Star Wars (programming)

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Continuous Disintegration Device--a key component to Star Wars methodology.
For the unsuccessful movie franchise, see Star Wars

Star Wars is an Agile software development Methodology. Closely related to Extreme Programming, the main tenet of Star Wars is "needless complexity." A radical departure from many other techniques, Star Wars values rigidity, spam, fragility, immobility, viscosity, spam, needless repetition, spam, and opacity above all other virtues, even spam.


In 1998, Beck was working as a software developer for the industrial giant General Electric. After a long and frustrating time working on software to guide the Space Shuttle for a mission to the moon, using the famous Waterfall Technique, he had a bad dream one night where the Star Wars methodology was born. In essence, all aspects of the old methodology were turned on their head and the volume "cranked up to 7".

He quickly wrote the Star Wars Manifesto and it lay in obscurity until after the Dot Com Bubble. Then it quickly was adopted by the entire so-called Object-Oriented software engineering community.

Master practitioners of Star Wars are referred to as Jedi or formally Jedi Knights, unless they have turned to the Dark Side and become Sith.



In the Star Wars technique, code must be written to be as rigid as possible. Flexibility introduces chaos and therefore must be avoided at all costs. All requirements documentation must be agreed to before any design or coding and must be cast in stone with formal signatures and harsh penalty clauses for failure to deliver (see Death Star).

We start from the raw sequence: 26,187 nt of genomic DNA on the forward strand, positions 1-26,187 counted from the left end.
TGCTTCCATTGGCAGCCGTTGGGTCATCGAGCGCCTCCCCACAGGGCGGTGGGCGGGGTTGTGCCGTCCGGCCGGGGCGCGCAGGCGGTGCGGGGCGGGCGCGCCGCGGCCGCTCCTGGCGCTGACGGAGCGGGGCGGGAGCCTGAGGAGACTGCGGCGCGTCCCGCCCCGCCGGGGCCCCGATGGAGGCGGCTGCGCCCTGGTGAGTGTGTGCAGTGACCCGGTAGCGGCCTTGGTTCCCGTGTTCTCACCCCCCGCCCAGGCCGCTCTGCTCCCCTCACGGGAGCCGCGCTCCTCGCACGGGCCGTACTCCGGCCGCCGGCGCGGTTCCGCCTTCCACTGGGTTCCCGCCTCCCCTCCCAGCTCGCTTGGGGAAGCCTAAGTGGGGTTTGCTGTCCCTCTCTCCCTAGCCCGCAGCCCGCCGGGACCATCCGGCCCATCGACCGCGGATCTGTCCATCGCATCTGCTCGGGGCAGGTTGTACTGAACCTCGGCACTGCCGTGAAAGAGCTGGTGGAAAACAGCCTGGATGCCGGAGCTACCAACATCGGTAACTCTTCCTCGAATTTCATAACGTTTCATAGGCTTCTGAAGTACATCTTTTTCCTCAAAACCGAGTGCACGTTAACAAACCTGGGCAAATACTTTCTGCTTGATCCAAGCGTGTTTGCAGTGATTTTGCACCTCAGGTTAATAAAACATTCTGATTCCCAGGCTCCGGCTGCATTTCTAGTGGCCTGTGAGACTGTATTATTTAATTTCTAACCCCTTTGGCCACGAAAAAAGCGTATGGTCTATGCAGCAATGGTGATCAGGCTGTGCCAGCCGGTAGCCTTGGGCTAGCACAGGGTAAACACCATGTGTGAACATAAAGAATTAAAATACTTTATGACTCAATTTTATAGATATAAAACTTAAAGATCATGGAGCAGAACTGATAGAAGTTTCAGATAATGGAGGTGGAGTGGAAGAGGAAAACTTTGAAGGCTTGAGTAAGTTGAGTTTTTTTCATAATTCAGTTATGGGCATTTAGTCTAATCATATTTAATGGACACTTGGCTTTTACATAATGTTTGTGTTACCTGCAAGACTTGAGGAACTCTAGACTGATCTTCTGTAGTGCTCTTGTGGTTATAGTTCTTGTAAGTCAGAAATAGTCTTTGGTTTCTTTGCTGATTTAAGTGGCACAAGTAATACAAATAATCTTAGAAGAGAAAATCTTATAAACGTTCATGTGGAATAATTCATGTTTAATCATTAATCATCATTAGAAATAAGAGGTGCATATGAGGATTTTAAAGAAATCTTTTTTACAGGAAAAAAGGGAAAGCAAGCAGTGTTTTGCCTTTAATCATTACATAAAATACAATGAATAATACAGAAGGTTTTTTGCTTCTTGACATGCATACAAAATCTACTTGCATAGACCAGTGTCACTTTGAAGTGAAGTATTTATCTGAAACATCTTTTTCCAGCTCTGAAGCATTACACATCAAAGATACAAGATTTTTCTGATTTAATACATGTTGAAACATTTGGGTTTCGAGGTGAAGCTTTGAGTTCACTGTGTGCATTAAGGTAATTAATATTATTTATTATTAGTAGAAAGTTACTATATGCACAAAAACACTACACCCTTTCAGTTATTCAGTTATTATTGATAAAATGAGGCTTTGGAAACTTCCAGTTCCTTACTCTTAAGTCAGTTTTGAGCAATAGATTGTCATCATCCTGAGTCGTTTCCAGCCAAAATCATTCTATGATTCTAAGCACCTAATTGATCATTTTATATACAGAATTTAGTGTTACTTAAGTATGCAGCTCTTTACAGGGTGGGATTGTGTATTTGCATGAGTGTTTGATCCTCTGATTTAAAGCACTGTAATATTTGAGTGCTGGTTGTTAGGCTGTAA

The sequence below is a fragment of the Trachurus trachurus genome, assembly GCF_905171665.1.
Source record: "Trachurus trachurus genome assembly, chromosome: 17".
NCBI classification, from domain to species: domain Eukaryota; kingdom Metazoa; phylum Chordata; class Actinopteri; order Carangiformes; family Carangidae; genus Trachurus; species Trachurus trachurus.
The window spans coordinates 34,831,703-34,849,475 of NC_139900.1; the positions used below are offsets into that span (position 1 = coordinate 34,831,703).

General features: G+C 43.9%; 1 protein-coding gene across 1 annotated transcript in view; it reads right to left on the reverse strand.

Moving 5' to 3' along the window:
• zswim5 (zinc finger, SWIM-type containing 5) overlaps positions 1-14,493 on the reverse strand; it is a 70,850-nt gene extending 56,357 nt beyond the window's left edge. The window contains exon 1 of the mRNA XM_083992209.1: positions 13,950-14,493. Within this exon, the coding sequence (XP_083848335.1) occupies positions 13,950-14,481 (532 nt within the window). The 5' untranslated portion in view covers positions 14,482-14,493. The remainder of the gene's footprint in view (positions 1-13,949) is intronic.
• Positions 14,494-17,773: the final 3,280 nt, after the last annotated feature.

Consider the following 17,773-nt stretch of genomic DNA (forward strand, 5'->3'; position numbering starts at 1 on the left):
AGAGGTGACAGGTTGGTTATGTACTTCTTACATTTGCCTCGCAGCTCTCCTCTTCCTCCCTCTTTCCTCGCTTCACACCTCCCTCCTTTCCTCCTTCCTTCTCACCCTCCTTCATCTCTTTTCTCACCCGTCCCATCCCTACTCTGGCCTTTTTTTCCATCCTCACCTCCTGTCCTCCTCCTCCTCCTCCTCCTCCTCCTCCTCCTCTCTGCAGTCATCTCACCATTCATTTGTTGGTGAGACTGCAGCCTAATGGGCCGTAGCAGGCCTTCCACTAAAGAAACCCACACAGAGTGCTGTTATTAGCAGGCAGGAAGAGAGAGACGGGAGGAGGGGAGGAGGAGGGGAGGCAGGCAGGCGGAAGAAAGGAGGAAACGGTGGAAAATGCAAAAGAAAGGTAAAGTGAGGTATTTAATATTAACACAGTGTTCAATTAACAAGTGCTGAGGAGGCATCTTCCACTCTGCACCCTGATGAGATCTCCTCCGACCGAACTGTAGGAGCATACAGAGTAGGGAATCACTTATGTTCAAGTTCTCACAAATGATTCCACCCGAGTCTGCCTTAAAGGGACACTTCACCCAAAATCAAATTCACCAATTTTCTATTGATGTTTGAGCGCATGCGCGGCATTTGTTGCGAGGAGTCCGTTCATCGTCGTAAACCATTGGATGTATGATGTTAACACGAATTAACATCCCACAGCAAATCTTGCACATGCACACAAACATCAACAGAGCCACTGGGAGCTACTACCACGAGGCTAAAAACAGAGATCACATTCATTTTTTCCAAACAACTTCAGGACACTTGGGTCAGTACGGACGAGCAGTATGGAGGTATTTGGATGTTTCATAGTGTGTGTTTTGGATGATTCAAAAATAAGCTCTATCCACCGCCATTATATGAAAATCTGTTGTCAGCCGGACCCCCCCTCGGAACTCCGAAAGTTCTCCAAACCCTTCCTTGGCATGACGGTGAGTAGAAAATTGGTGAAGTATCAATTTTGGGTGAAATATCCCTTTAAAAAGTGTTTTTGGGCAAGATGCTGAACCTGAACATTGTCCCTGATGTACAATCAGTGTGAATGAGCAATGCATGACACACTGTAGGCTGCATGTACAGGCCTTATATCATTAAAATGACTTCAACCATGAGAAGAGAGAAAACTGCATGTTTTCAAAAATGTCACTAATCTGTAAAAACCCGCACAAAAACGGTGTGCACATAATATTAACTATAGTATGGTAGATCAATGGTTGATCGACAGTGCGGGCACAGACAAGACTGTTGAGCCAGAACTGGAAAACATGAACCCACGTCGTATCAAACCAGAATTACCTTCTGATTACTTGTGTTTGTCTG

Continuous disintegration[edit]

Another key tenet to agile software development is to establish a process where all components are kept in isolation until the last possible moment. This is also called "just-in-time integration". Integration is postponed as long as possible because everybody knows it's the most painful and risky part of the process.

Pair programming[edit]

While using the "pair programming" technique, programmers are assigned to teams of two. One programmer writes code in his/her cubicle. Every time the programmer finishes a few lines of code, they are checked into the repository. The other member of the pair is then responsible for checking it out and removing any ugly "comments", and renaming any new classes, members, and variables with randomized names. This prevents the appearance of "code ownership" on a team, which is bad.

The Planning Game[edit]

In an effort to make Star Wars look more legitimate to high-ranking business executives, programmers are encouraged to play games such as Monopoly instead of actually planning their work. This was particularly popular during the Dot Com Bubble, however at that time Foosball was more de-rigeur. If you win the Monopoly game, you get to pick the pair programming teams. This must be done out in the school yard and you must choose the least popular programmer last.


True Jedi practitioners hold this practice especially dear. During normal programming work, programmers are encouraged to race dangerously through narrow canyons of Death Stars, through dangerous terrain on the planet Tatooine and within range of Tuscan Raiders. This practice is believed to improve reflexes, an important factor in upcoming wars against up-and-coming Sith regimes such as that of George W. Bush.